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Poem #3

03 Apr

Grampy Robbie was a journalist,
With an Underwood typewriter on a roll-top oak desk
And a beige reel-to-reel in the back parlor.

When he interviewed there,
I could hear manly voices through the door
From my perch on the stairs.

Sitting on his lap, facing out
I could rap my knuckles against the wood above the knee.
He said it had been shot off by a cannon.

“Give us a smooch,” he’d say
and lay a grizzled kiss on my cheek.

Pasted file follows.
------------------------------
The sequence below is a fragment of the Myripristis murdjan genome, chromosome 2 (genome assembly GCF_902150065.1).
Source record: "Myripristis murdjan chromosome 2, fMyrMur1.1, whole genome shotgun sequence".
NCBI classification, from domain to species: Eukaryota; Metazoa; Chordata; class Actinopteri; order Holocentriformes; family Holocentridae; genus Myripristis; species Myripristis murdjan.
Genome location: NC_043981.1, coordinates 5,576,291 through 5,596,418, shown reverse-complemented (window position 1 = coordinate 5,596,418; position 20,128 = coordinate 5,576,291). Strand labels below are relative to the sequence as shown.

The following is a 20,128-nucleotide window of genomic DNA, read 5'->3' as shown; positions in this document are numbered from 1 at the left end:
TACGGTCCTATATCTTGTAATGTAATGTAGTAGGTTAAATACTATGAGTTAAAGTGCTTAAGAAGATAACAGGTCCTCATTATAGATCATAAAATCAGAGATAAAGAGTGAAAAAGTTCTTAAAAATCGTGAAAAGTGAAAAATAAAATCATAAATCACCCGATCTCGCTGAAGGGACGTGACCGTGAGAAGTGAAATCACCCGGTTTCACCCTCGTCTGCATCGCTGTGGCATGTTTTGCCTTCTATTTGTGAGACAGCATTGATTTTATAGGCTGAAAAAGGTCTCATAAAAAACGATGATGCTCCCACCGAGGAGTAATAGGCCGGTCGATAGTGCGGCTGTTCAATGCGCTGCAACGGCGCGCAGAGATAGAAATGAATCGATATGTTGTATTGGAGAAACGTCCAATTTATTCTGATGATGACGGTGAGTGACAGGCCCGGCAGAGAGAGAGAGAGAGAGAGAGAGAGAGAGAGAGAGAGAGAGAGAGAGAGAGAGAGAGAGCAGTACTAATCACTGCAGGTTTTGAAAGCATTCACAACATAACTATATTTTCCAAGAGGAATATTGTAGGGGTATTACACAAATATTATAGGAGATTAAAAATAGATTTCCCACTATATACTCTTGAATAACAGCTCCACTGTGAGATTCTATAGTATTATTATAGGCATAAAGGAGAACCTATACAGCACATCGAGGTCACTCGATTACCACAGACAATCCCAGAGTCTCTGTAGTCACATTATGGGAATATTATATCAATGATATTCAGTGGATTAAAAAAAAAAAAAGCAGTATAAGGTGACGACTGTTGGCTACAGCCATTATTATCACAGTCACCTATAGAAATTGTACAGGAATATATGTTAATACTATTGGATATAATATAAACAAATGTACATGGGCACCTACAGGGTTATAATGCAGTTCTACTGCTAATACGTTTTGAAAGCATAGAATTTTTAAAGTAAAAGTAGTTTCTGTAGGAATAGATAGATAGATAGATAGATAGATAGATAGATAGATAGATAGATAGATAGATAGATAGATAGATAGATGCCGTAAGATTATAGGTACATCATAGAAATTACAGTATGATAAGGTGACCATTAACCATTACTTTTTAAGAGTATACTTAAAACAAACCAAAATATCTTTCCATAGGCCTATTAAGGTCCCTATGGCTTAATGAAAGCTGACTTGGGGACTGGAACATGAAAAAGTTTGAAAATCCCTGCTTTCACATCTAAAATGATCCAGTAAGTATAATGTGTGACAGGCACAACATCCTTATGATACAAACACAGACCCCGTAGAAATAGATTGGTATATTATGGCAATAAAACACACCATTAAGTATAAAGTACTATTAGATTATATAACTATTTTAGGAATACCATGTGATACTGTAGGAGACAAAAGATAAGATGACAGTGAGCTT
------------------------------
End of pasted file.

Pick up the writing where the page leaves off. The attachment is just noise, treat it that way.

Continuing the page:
Ever after, for me a smooch implies scratchy warmth.

He smelled of apple juice
Which Grammy told me to bring him
that if I did, he’d give me all his money when he died.

Then one time when I visited,
He was laid out in a coffin in the back parlor
Not far from Grammy’s unbelievably fancy satin pillows
in rose and black.

Do you wonder whether I expected to inherit?
No, that was just Grammy’s way of saying
She didn’t believe in true love.

 
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Posted by on April 3, 2017 in Uncategorized

 

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